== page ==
So, if you are interested in hearing me talk about food, food, and more food, please stick around and share my blog with friends and family.

❤ Krystal

down by the river.

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The Kavango River: separating Namibia from Angola.

It still amazes me how different the landscapes are as you travel through Namibia. This weekend I spent some time in Rundu. I knew I was getting closer to town when I saw vivid green foliage, traces of water from recent heavy rains, and elephant crossing signs. Yes, seriously. I live in a country where elephants and people can cross paths (although, it wouldn’t be a great idea). How crazy is that?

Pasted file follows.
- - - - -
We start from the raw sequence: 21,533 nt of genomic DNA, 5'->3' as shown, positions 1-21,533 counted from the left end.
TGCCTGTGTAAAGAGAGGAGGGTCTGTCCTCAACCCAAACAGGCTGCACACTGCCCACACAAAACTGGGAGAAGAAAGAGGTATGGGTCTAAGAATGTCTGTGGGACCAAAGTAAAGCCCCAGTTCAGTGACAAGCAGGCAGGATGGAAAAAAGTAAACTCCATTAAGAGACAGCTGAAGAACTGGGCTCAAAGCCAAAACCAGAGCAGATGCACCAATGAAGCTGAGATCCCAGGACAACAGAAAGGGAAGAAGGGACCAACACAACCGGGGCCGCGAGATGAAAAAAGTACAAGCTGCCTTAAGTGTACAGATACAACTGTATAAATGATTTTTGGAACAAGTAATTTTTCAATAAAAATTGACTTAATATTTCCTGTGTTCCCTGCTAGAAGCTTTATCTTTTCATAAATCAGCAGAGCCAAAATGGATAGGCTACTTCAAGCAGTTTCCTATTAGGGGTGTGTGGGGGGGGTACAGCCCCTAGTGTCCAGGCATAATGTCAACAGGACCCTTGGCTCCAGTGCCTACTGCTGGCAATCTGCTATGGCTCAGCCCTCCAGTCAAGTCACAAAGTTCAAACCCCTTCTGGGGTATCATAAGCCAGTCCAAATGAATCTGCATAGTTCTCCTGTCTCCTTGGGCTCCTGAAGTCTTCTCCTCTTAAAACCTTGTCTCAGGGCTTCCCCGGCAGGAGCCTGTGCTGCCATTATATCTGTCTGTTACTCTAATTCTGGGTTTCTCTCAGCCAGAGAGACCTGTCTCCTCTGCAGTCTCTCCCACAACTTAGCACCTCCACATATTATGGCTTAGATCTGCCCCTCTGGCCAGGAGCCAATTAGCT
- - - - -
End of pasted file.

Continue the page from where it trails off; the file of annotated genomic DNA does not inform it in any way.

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One of the many beautiful peacocks roaming around Camp YEAH over the weekend.

Each year volunteers in the Kavango Region host Camp YEAH. YEAH stands for Youth Exploring and Achieving in Health. The camp focuses on educating youth about the risk of HIV/AIDS and other issues affecting youth such as teen pregnancy. Volunteers and counterparts select motivated learners from their communities to participate.

This year, we will be introducing this camp to Ovamboland, creatively rebranding the name to Camp O-YEAH. Camp O-YEAH will be held during the first week of May. I have been put in charge of getting all the kitchen/nutrition stuff in order for camp. Since this is my first time being on the operations side of any camp, I figured this was a great opportunity to check out Camp YEAH, but also see how a camp kitchen is run.